Clinical trials for the primary and secondary prevention of dementia in people with DS have diverse therapeutic targets involving amyloid and tau pathological processes, mitochondria, inflammatory pathways, neuroglia, neurochemicals, and multimodal lifestyle alterations. Common to all of these interventions are outcome measures that will reflect improvement in cognition and adaptive behaviors. An ongoing challenge in people with DS is the large variation in baseline intellectual disability. As research into the age-related cognitive phenotype in DS expands, the diagnosis of early mild cognitive impairment is an important goal for interventional trials. Likewise, having a clinical trial ready cohort of well-characterized adults with DS is imperative. Future studies may focus on an individualized goal scaling tool which can be responsive to therapeutic interventions and which is not confounded by variation in premorbid intellectual disability. There is also a need to understand research attitudes in regard to clinical trial intervention among people with DS and their families. How are these attitudes expressed among potential participants of minority representation? The tools for assessing this have been developed for the general population with AD and now are awaiting application to the community with DS.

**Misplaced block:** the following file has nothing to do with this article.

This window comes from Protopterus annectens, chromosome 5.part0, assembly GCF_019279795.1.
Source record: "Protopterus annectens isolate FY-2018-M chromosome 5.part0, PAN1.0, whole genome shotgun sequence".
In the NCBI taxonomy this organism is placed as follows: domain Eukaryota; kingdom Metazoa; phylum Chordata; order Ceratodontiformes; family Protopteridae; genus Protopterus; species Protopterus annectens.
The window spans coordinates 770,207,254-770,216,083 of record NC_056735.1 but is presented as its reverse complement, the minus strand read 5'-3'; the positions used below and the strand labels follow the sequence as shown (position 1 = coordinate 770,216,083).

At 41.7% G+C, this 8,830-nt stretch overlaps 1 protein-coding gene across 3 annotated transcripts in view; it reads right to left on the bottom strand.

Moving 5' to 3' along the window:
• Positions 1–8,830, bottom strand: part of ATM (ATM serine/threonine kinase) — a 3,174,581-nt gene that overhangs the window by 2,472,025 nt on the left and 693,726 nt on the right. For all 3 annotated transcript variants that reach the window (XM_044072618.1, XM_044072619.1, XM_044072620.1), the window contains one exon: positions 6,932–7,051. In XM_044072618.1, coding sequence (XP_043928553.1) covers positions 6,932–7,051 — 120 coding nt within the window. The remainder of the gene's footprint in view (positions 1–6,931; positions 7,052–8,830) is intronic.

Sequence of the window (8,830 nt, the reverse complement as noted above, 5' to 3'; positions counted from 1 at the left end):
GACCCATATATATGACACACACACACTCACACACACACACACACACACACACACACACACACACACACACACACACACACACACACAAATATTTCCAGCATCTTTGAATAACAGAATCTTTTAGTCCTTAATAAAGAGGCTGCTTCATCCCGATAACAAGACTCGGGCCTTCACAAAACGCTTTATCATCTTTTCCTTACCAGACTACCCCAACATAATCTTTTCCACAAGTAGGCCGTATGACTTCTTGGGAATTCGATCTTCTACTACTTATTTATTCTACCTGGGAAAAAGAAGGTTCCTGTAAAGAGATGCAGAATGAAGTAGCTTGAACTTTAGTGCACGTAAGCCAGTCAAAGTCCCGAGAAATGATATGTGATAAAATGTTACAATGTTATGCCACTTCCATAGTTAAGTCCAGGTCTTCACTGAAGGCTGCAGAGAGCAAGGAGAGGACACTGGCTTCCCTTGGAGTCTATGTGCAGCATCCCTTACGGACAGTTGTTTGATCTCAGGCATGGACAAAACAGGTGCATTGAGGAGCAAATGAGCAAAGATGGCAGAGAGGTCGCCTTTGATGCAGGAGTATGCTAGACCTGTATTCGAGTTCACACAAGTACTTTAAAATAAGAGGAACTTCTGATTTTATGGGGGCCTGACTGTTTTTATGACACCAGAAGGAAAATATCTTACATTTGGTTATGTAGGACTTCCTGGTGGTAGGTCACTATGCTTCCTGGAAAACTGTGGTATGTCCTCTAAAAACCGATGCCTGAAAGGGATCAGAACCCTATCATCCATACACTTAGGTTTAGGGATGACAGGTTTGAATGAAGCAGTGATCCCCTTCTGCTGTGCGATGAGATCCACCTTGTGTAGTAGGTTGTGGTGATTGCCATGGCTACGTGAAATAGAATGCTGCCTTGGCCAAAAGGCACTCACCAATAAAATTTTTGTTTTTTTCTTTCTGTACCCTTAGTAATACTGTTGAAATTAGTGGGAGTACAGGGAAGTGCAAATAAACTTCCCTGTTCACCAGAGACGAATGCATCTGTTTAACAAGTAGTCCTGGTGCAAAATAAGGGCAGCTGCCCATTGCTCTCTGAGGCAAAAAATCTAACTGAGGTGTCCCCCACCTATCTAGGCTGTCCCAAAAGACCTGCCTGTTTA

In a relatively few years, research into aging and AD in people with DS has taken its place alongside the major initiatives in the field of general AD. Many of the studies described in this monograph have parallel ties to the Alzheimer’s Disease Neuroimaging Initiative and the Dominantly Inherited Alzheimer Network. How “cross-talk” occurs between DS research and these large initiatives is likely to be a major emphasis in the coming years. The history of research involving people with developmental disabilities has had a troubled past. Our emphasis now and in the future must be to primarily understand and assist people with DS. Good science will invariably follow.